Is Censorship and De-Platforming of Domains moving upstream to the registry level?
Rob Monster

Domain industry blogger DomainIncite broke a story on November 16 that revealed efforts by the Werte Initiative in Germany to compel ICANN to initiate a takedown request for a website. The notion of a takedown request directed to the CEO of ICANN is perhaps not novel. However, in the wake of the coordinated takedown of Gab.com in the exact same week as this letter was apparently transmitted is worth of note by the domain industry.

By way of orientation, here is the original letter dated 10/23/18:

The site in question does not seem to have incitement to violence but rather catalogs information about various individuals and organizations.  The content itself looks like “Free Speech”, a topic which is generating considerable controversy in the Digital Age. Whether or not ICANN advised the complainant informally, we now know that the formal response came nearly 3 weeks later, on November 13, from Göran Marby, CEO of ICANN:

What can we take away from this very current correspondence?

  1. There is apparently a continuing, coordinated and perhaps accelerating theme of censorship that extends beyond content that is of a potentially threatening nature as has been alleged in the context of Gab.  Moreover, this effort is now global, not just the U.S., and it includes active lobbying of ICANN for takedown of specific domains.
  2. For now, ICANN is continuing to hold the position that they are not adjudicating about acceptable use of domains but are instead continuing to defer to registries and registrars as governed by their Terms of Service or as they may sovereignly rule by exception should they wish to do so.
  3. The website referenced in Werte’s letter remains online pending decisions from registry operator (Donuts), and registrar NameCheap (now part of Tucows) as to whether to comply with the take-down request. Given the recent November 13 response date from ICANN, we could expect to see governance action as soon as next week.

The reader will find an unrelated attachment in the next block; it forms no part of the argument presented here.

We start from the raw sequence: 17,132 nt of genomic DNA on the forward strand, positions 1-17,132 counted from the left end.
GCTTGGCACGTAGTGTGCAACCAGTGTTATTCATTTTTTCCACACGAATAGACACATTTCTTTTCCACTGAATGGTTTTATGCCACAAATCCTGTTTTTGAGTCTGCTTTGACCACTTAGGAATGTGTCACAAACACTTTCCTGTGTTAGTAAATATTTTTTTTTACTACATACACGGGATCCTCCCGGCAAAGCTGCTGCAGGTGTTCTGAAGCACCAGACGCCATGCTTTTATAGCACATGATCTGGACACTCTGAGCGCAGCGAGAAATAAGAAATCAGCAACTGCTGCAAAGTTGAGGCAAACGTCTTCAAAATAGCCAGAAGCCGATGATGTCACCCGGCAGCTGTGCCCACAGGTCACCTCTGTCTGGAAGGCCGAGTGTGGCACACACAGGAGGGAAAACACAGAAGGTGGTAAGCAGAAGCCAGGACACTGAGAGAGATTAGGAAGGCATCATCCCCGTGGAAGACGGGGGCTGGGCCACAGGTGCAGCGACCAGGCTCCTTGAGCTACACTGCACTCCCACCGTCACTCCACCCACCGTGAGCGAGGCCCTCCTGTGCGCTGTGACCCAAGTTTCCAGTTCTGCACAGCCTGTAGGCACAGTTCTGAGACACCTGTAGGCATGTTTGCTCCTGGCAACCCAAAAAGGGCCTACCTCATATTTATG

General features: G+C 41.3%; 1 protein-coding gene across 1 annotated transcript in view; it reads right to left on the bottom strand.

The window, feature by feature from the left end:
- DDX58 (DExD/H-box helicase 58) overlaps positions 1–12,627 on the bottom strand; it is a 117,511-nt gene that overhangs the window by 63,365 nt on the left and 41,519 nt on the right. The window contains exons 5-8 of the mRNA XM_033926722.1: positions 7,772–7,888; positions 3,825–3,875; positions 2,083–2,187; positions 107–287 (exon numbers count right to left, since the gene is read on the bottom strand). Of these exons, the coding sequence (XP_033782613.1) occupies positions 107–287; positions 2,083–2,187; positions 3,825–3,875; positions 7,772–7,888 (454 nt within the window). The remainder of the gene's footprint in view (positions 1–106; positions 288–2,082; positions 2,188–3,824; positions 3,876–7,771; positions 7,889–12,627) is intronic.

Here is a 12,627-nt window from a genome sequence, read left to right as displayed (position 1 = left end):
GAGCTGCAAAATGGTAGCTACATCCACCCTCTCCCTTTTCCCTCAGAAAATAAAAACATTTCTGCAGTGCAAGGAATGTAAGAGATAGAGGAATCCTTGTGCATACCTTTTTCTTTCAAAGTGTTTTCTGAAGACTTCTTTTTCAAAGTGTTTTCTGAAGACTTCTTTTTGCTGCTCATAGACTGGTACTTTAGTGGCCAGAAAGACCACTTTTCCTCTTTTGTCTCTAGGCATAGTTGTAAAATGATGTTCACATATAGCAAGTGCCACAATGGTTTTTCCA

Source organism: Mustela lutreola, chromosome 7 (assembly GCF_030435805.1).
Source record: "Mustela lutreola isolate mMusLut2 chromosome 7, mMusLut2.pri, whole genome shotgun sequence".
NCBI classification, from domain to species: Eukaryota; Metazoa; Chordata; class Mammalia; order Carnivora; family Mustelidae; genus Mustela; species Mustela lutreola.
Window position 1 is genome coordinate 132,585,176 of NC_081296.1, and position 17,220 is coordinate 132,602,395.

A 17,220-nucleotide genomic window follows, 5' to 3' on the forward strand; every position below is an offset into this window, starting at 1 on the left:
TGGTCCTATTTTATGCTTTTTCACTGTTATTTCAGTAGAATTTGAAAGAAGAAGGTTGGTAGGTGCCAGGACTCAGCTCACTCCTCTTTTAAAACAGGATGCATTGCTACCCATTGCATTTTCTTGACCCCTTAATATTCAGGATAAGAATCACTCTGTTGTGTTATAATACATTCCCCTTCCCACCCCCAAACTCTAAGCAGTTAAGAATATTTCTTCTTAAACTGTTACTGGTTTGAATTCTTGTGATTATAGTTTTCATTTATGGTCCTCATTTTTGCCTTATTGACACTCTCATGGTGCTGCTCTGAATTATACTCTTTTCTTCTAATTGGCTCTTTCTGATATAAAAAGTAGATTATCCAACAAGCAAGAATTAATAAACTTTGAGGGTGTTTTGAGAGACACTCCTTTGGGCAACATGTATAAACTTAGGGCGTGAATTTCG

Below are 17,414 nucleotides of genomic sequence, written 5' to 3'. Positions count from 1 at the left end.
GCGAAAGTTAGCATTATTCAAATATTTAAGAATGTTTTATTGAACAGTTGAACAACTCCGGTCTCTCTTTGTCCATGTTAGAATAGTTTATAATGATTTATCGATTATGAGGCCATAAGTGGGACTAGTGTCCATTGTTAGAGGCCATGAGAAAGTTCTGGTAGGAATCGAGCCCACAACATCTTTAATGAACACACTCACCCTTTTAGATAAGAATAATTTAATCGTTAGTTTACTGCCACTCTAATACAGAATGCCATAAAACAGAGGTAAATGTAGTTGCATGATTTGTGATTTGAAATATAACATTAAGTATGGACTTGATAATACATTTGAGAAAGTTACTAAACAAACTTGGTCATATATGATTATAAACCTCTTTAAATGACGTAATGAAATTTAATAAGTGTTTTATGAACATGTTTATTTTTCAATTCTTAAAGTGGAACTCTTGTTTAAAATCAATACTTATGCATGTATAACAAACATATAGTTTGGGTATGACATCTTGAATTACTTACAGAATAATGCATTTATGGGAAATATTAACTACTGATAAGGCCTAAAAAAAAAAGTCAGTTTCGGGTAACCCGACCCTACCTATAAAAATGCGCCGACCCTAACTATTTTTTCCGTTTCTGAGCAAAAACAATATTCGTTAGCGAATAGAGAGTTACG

In the meantime, where does this recent news leave registrants in terms of reasonable expectations for Due Process?  Well, we have some very recent case history for both Registries and Registrars.

Key Lesson #1: Registries can banish a domain without Due Process

On October 15, 2018, the domain name Incels.me was set to the inoperable state of Server Hold by the .ME registry, the country code TLD of Montenegro.  The operators of the site reported in a press release that this happened without warning and also that there the registrant was not given an opportunity to cure. This effectively means that anyone who buys a .ME from now on should put an asterisk next to their domain to footnote the risk that while they own the domain, it can be arbitrarily taken out of use as and when the registry chooses to do so.  This also adds registrar counter-party risk as the .ME registry does not explicitly require that a .ME registrant enter into an Acceptable Use agreement with the registry as part of the checkout process.  By contrast, when any registrant purchases an ICANN-governed domain, they are required to explicitly accept the ICANN terms, such as you can see in this example for a .COM:

Looking ahead, it remains to be seen whether Donuts takes action, particularly if they are pressed sufficiently either by lobbying groups or by social media. From my reading, the case for a takedown seems weak given the absence of incitement to violence on this particular website as was alleged in the case of Gab. For such a weak case as this one, I would expect that a takedown action by Donuts would cause widespread action by registrants to steer clear of Donuts registries on a going forward basis, just as the price increases of up to 3000% in March 2017 by Uniregistry raised important questions about whether Uniregistry has sufficient governance in place to protect stakeholder rights.